A basis is already defined in istate and ns (probably from a previous call).
Constraint:
${\mathbf{start}}=\text{'C'}$ or $\text{'W'}$.
 15:
$\mathrm{names}\left({\mathbf{nname}}\right)$ – cell array of strings

Specifies the column and row names to be used in the printed output.
If
${\mathbf{nname}}=1$,
names is not referenced and the printed output will use default names for the columns and rows.
If
${\mathbf{nname}}={\mathbf{n}}+{\mathbf{m}}$, the first
n elements must contain the names for the columns, the next
ncnln elements must contain the names for the nonlinear rows (if any) and the next
$\left({\mathbf{m}}{\mathbf{ncnln}}\right)$ elements must contain the names for the linear rows (if any) to be used in the printed output. Note that the name for the free row or dummy ‘free’ row must be stored in
${\mathbf{names}}\left({\mathbf{n}}+\mathrm{abs}\left({\mathbf{iobj}}\right)\right)$.
 16:
$\mathrm{ns}$ – int64int32nag_int scalar

${n}_{S}$, the number of superbasics. It need not be specified if ${\mathbf{start}}=\text{'C'}$, but must retain its value from a previous call when ${\mathbf{start}}=\text{'W'}$.
 17:
$\mathrm{xs}\left({\mathbf{n}}+{\mathbf{m}}\right)$ – double array

The initial values of the variables and slacks
$\left(x,s\right)$. (See the description for
istate.)
 18:
$\mathrm{istate}\left({\mathbf{n}}+{\mathbf{m}}\right)$ – int64int32nag_int array

If
${\mathbf{start}}=\text{'C'}$, the first
n elements of
istate and
xs must specify the initial states and values, respectively, of the variables
$x$. (The slacks
$s$ need not be initialized.) An internal Crash procedure is then used to select an initial basis matrix
$B$. The initial basis matrix will be triangular (neglecting certain small elements in each column). It is chosen from various rows and columns of
$\left(\begin{array}{cc}A& I\end{array}\right)$. Possible values for
${\mathbf{istate}}\left(j\right)$ are as follows:
${\mathbf{istate}}\left(j\right)$  State of ${\mathbf{xs}}\left(j\right)$ during Crash procedure 
$0$ or $1$  Eligible for the basis 
$2$  Ignored 
$3$  Eligible for the basis (given preference over $0$ or $1$) 
$4$ or $5$  Ignored 
If nothing special is known about the problem, or there is no wish to provide special information, you may set
${\mathbf{istate}}\left(\mathit{j}\right)=0$ and ${\mathbf{xs}}\left(\mathit{j}\right)=0.0$, for $\mathit{j}=1,2,\dots ,{\mathbf{n}}$. All variables will then be eligible for the initial basis. Less trivially, to say that the $j$th variable will probably be equal to one of its bounds, set ${\mathbf{istate}}\left(j\right)=4$ and ${\mathbf{xs}}\left(j\right)={\mathbf{bl}}\left(j\right)$ or ${\mathbf{istate}}\left(j\right)=5$ and ${\mathbf{xs}}\left(j\right)={\mathbf{bu}}\left(j\right)$ as appropriate.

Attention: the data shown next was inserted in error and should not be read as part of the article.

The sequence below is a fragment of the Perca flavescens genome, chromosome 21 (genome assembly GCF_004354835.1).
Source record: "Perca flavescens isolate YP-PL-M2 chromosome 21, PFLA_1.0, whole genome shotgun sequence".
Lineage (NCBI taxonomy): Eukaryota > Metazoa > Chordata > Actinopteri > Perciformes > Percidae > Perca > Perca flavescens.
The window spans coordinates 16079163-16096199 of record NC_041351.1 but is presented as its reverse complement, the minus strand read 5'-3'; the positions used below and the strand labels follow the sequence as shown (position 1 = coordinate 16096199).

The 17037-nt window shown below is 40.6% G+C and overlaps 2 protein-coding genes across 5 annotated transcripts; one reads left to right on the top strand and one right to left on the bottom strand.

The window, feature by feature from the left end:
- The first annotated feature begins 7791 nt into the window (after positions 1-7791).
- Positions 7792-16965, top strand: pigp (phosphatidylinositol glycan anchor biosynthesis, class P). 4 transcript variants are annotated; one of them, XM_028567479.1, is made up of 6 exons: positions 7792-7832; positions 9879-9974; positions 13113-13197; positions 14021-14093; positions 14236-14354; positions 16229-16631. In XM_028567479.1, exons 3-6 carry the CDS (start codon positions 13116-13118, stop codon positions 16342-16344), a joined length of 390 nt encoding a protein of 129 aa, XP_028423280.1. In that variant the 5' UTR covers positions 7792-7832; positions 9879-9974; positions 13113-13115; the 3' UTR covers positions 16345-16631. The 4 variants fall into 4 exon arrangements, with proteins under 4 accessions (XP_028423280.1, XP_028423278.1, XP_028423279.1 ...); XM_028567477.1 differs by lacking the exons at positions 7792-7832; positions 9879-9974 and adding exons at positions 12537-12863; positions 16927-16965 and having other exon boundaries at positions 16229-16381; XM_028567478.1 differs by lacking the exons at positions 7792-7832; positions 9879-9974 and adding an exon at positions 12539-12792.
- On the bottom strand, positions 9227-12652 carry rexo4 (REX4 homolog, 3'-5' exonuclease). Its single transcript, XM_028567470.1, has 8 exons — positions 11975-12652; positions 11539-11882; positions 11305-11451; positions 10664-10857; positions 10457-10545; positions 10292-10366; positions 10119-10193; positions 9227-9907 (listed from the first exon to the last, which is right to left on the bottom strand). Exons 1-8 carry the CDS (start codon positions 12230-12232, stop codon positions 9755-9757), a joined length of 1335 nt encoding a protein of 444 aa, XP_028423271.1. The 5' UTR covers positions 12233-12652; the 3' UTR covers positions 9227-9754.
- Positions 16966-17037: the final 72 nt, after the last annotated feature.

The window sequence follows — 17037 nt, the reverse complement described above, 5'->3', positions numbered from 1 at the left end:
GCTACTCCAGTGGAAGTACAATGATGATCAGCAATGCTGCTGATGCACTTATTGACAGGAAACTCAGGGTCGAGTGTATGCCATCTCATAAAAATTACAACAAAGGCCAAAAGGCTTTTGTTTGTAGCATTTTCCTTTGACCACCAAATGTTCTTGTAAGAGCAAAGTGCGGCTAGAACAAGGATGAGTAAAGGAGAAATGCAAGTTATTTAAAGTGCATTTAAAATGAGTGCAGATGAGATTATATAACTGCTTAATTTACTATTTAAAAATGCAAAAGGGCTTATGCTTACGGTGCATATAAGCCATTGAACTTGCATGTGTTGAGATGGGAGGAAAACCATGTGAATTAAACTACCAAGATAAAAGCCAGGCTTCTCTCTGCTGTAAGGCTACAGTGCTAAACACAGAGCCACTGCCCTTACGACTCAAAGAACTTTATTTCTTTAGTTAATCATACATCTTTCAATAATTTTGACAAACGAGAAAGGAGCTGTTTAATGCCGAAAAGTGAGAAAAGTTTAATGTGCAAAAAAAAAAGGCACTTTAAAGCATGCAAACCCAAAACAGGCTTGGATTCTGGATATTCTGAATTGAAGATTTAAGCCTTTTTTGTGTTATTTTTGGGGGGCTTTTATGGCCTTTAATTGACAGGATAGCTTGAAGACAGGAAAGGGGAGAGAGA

Following the Crash procedure, variables for which ${\mathbf{istate}}\left(j\right)=2$ are made superbasic. Other variables not selected for the basis are then made nonbasic at the value ${\mathbf{xs}}\left(j\right)$ if ${\mathbf{bl}}\left(j\right)\le {\mathbf{xs}}\left(j\right)\le {\mathbf{bu}}\left(j\right)$, or at the value ${\mathbf{bl}}\left(j\right)$ or ${\mathbf{bu}}\left(j\right)$ closest to ${\mathbf{xs}}\left(j\right)$.
If
${\mathbf{start}}=\text{'W'}$,
istate and
xs must specify the initial states and values, respectively, of the variables and slacks
$\left(x,s\right)$. If the function has been called previously with the same values of
n and
m,
istate already contains satisfactory information.
Constraints:
 if ${\mathbf{start}}=\text{'C'}$, $0\le {\mathbf{istate}}\left(\mathit{j}\right)\le 5$, for $\mathit{j}=1,2,\dots ,{\mathbf{n}}$;
 if ${\mathbf{start}}=\text{'W'}$, $0\le {\mathbf{istate}}\left(\mathit{j}\right)\le 3$, for $\mathit{j}=1,2,\dots ,{\mathbf{n}}+{\mathbf{m}}$.
 19:
$\mathrm{clamda}\left({\mathbf{n}}+{\mathbf{m}}\right)$ – double array

If ${\mathbf{ncnln}}>0$,
${\mathbf{clamda}}\left(\mathit{j}\right)$ must contain a Lagrange multiplier estimate for the $\mathit{j}$th nonlinear constraint ${F}_{\mathit{j}}\left(x\right)$, for $\mathit{j}={\mathbf{n}}+1,\dots ,{\mathbf{n}}+{\mathbf{ncnln}}$. If nothing special is known about the problem, or there is no wish to provide special information, you may set ${\mathbf{clamda}}\left(j\right)=0.0$. The remaining elements need not be set.
 20:
$\mathrm{lwsav}\left(20\right)$ – logical array
 21:
$\mathrm{iwsav}\left(550\right)$ – int64int32nag_int array
 22:
$\mathrm{rwsav}\left(550\right)$ – double array

The arrays
lwsav,
iwsav and
rwsav must not be altered between calls to any of the functions
nag_opt_nlp1_sparse_solve (e04ug),
nag_opt_nlp1_sparse_option_string (e04uj).
Optional Input Parameters
 1:
$\mathrm{nz}$ – int64int32nag_int scalar

Default:
the dimension of the arrays
a,
ha. (An error is raised if these dimensions are not equal.)
The number of nonzero elements in $A$ (including the Jacobian for any nonlinear constraints). If ${\mathbf{iobj}}=1$, set ${\mathbf{nz}}=1$.
Constraint:
$1\le {\mathbf{nz}}\le {\mathbf{n}}\times {\mathbf{m}}$.
 2:
$\mathrm{nname}$ – int64int32nag_int scalar

Default:
the dimension of the array
names.
The number of column (i.e., variable) and row (i.e., constraint) names supplied in
names.
 ${\mathbf{nname}}=1$
 There are no names. Default names will be used in the printed output.
 ${\mathbf{nname}}={\mathbf{n}}+{\mathbf{m}}$
 All names must be supplied.
Constraint:
${\mathbf{nname}}=1$ or ${\mathbf{n}}+{\mathbf{m}}$.
 3:
$\mathrm{leniz}$ – int64int32nag_int scalar

Default:
$\mathrm{max}\phantom{\rule{0.125em}{0ex}}\left(500,{\mathbf{n}}+{\mathbf{m}}\right)$
The dimension of the array
iz.
Constraint:
${\mathbf{leniz}}\ge \mathrm{max}\phantom{\rule{0.125em}{0ex}}\left(500,{\mathbf{n}}+{\mathbf{m}}\right)$.
 4:
$\mathrm{lenz}$ – int64int32nag_int scalar

The dimension of the array